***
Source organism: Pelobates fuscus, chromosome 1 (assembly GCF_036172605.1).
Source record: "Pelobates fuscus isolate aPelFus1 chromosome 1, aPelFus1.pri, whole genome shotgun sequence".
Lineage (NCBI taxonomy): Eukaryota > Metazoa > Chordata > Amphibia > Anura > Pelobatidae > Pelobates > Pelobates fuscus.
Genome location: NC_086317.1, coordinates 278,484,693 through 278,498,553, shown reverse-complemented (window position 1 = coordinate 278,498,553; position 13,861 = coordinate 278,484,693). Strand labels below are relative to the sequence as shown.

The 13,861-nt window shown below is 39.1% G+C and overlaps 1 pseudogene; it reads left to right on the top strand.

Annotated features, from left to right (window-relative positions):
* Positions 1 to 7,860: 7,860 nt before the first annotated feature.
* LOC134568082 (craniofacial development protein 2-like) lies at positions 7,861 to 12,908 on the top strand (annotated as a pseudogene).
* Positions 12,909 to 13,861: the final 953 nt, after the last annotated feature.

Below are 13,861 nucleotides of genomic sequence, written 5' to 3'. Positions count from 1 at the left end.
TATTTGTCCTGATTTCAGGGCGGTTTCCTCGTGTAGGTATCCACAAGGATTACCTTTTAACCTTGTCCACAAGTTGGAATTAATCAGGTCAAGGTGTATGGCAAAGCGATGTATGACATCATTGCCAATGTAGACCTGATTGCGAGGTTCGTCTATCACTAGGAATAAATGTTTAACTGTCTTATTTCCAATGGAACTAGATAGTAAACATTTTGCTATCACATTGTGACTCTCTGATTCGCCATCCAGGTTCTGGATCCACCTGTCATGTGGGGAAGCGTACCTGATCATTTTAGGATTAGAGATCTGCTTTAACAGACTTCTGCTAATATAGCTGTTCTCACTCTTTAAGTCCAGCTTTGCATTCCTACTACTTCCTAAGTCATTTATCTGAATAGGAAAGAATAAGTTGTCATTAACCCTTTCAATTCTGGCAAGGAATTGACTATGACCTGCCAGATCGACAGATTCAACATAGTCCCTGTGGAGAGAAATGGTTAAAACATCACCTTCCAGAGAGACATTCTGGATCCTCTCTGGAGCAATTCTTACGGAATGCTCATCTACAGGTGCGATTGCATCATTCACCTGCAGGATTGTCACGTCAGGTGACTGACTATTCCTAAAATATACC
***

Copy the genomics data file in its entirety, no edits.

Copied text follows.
Source organism: Pelobates fuscus, chromosome 1 (assembly GCF_036172605.1).
Source record: "Pelobates fuscus isolate aPelFus1 chromosome 1, aPelFus1.pri, whole genome shotgun sequence".
Lineage (NCBI taxonomy): Eukaryota > Metazoa > Chordata > Amphibia > Anura > Pelobatidae > Pelobates > Pelobates fuscus.
Genome location: NC_086317.1, coordinates 278,484,693 through 278,498,553, shown reverse-complemented (window position 1 = coordinate 278,498,553; position 13,861 = coordinate 278,484,693). Strand labels below are relative to the sequence as shown.

The 13,861-nt window shown below is 39.1% G+C and overlaps 1 pseudogene; it reads left to right on the top strand.

Annotated features, from left to right (window-relative positions):
* Positions 1 to 7,860: 7,860 nt before the first annotated feature.
* LOC134568082 (craniofacial development protein 2-like) lies at positions 7,861 to 12,908 on the top strand (annotated as a pseudogene).
* Positions 12,909 to 13,861: the final 953 nt, after the last annotated feature.

Below are 13,861 nucleotides of genomic sequence, written 5' to 3'. Positions count from 1 at the left end.
TATTTGTCCTGATTTCAGGGCGGTTTCCTCGTGTAGGTATCCACAAGGATTACCTTTTAACCTTGTCCACAAGTTGGAATTAATCAGGTCAAGGTGTATGGCAAAGCGATGTATGACATCATTGCCAATGTAGACCTGATTGCGAGGTTCGTCTATCACTAGGAATAAATGTTTAACTGTCTTATTTCCAATGGAACTAGATAGTAAACATTTTGCTATCACATTGTGACTCTCTGATTCGCCATCCAGGTTCTGGATCCACCTGTCATGTGGGGAAGCGTACCTGATCATTTTAGGATTAGAGATCTGCTTTAACAGACTTCTGCTAATATAGCTGTTCTCACTCTTTAAGTCCAGCTTTGCATTCCTACTACTTCCTAAGTCATTTATCTGAATAGGAAAGAATAAGTTGTCATTAACCCTTTCAATTCTGGCAAGGAATTGACTATGACCTGCCAGATCGACAGATTCAACATAGTCCCTGTGGAGAGAAATGGTTAAAACATCACCTTCCAGAGAGACATTCTGGATCCTCTCTGGAGCAATTCTTACGGAATGCTCATCTACAGGTGCGATTGCATCATTCACCTGCAGGATTGTCACGTCAGGTGACTGACTATTCCTAAAATATACC